As Catherine Lafferty reports, it looks like 2017 will go down as a positive year for hedge fund asset gathering and returns.
With sunshine growth one moment and showers of losses the next, markets mimic the vicissitudes of the weather. Luckily, this year has been a scorching one for hedge funds.
Fund flows have been in positive territory in the 12 months to the end of the third quarter (Q3).
The abundant heat of these market conditions is rendered even more sizzling in comparison with the previous year, which saw outflows of $70 billion (€59 billion) and was the worst period since 2009. As a result of the recovery, total assets under management boomed to $3.15 trillion by the end of the third quarter.
Ken Heinz, president of Hedge Fund Research Inc, describes the recovery as “significant”, saying that investment risk tolerance has swept back into capital flows.
Mohammad Hassan, head analyst at Eurekahedge, agrees. He says that overall investor sentiment has improved, with a recovery theme playing strongly in the US.
What caused the hedge fund market’s Indian summer was a number of auspicious market conditions coming together. North American mandates took the lead in terms of net flows, and the performance of underlying equity long-biased hedge fund strategies moved firmly into the green with double-digit gains of 15.22%.
As the political climate improved, European mandated funds also contributed to the resurgence, with investor flows into hedge funds of 22%.
Asian mandates lead the pack in terms of performance and a weak dollar further added to the appeal of emerging market assets, while relatively cheaper valuations also contributed to strong inflows into Asian mandates.
Small-to-mid-sized hedge fund players also continued to attract investor attention, as some of the larger ones’ returns were disappointing once their fees were taken into account.
Heinz cites Chris Hohn’s Children’s Investment Fund as one of the standout hedge funds of the year. He also singles out Third Point for its large position in Nestlé, which has garnered much attention, especially in Europe. For Hassan, the year’s most notable hedge funds have been equity long-based and crypto-focused funds.
The strongest performance areas of the year to the end of Q3 were emerging market-focused funds, Heinz says. Hedge fund capital invested in these markets soared to a record, largely thanks to the industry-leading performance of Chinese hedge funds.
Total emerging market hedge fund capital increased to $223 billion, while hedge fund capital globally reached a record $3.15 trillion at the end of Q3.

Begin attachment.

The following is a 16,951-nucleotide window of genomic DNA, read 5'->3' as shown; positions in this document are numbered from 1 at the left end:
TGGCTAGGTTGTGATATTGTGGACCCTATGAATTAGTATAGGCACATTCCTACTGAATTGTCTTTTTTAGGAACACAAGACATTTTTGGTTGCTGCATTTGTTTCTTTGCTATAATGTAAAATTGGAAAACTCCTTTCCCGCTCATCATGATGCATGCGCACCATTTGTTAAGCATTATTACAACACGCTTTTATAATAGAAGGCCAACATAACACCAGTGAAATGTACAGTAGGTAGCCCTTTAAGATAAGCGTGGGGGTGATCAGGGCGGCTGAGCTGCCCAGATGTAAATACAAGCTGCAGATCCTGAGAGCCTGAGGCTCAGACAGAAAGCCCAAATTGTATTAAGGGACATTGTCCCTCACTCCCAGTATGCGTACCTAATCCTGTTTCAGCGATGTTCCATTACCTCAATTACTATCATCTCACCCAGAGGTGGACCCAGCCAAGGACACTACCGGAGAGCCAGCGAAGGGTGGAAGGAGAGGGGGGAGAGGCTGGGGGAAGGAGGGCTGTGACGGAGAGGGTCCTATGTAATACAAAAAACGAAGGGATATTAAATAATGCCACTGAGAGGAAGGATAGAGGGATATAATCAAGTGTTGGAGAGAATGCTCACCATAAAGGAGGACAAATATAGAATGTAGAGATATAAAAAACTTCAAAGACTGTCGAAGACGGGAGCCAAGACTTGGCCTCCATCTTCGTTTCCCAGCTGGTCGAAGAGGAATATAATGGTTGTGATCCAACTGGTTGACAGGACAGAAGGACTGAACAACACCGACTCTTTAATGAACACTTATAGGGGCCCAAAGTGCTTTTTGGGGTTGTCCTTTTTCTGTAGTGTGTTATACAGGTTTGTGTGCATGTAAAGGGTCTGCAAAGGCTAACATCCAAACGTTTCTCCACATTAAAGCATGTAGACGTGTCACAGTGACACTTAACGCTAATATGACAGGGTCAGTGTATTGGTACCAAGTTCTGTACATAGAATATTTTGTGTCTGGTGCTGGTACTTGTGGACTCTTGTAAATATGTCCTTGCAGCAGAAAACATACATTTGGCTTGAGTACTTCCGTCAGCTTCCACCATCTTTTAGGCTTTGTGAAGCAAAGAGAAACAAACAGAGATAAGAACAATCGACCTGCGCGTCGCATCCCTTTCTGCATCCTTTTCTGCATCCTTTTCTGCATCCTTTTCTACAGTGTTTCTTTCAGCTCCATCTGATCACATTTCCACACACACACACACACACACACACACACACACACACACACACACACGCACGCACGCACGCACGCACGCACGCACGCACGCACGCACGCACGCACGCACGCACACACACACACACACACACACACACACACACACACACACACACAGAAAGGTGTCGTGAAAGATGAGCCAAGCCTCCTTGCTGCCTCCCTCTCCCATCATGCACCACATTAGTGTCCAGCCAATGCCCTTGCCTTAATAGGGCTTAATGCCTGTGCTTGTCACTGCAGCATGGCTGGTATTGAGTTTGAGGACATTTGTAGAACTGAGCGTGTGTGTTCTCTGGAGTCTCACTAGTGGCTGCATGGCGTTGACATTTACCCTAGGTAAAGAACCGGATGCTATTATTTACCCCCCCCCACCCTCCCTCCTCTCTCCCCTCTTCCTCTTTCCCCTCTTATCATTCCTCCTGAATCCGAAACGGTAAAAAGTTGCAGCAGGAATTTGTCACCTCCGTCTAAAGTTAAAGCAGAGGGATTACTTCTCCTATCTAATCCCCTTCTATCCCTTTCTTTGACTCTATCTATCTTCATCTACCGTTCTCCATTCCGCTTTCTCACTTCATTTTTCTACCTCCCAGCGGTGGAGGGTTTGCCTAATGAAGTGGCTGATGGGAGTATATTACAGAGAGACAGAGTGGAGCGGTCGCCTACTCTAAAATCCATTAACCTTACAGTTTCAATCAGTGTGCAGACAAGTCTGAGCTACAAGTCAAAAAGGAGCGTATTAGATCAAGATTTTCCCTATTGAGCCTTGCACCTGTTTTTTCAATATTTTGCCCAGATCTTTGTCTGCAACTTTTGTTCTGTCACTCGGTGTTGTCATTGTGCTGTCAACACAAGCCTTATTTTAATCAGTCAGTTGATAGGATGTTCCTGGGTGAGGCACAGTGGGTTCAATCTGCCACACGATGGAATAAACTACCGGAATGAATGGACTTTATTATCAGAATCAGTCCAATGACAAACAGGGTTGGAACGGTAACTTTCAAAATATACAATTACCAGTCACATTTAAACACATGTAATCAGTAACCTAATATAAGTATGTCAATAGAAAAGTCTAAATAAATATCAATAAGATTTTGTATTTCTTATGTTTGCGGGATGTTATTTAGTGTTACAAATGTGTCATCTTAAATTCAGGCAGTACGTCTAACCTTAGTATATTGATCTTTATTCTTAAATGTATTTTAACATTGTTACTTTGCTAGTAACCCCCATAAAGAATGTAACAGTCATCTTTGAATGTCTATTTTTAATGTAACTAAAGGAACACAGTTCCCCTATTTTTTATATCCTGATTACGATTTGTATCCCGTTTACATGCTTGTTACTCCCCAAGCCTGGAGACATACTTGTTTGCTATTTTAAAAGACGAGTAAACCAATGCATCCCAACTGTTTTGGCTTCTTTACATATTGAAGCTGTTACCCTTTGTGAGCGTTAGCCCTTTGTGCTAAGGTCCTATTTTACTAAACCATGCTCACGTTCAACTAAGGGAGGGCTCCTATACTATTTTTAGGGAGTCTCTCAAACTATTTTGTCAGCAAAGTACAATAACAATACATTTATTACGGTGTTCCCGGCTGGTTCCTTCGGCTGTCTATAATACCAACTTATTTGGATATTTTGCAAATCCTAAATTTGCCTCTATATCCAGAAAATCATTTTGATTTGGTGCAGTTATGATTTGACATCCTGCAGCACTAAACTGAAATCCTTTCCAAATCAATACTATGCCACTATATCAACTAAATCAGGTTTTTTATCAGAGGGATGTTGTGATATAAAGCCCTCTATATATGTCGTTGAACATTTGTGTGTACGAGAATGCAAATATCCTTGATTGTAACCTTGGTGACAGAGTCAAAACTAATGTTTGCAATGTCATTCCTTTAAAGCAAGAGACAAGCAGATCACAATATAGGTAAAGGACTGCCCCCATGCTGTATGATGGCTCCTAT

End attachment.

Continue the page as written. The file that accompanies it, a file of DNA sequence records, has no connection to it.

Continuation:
Heinz said: “Emerging markets hedge funds extended a strong 2017 into the fourth quarter, as accelerating global trade, restrained inflationary pressures and moderating geopolitical tensions drove gains across regional EM [emerging market] equity markets.
“Chinese hedge funds have continued to demonstrate strong outperformance of regional equities through security selection and exposure adjustment, while [Middle East and North Africa] focused funds continue to navigate regional volatility associated with unpredictable political and commodity adjustments.”
It was the best performance since 2013 – possibly better, depending on how the next two months go.
The standout strategy for Heinz was the equity hedge category. US and European equities showed strong gains and the healthcare and technology sectors were robust performers.
Sometimes, however, there were scattered showers of disappointment. Heinz says the weakest category of the year was macro hedge funds, specifically commodity trading advisor (CTA) funds. CTAs – which use futures contracts to achieve their investment objectives – also posted small declines in the calendar years 2015 and 2016.
But these are tiny blemishes on the overall picture. What is more, the forecast is for continuing balmy conditions in the hedge fund world.
Hassan points out that globally, the major central banks still offer substantial support for markets. If the current optimism continues, he says, expect equity-focused strategies to post high single-digit gains on the back of tax cuts in the US, which will further lend support to already frothy markets.
If a correction takes place in the markets, though, expect CTA/managed futures, macro, volatility-focused strategies to deliver outsized gains.
The near future appears to be a bright one. As Heinz says: “Overall trends are likely to continue because there is decent momentum in the industry.”
©2017 funds europe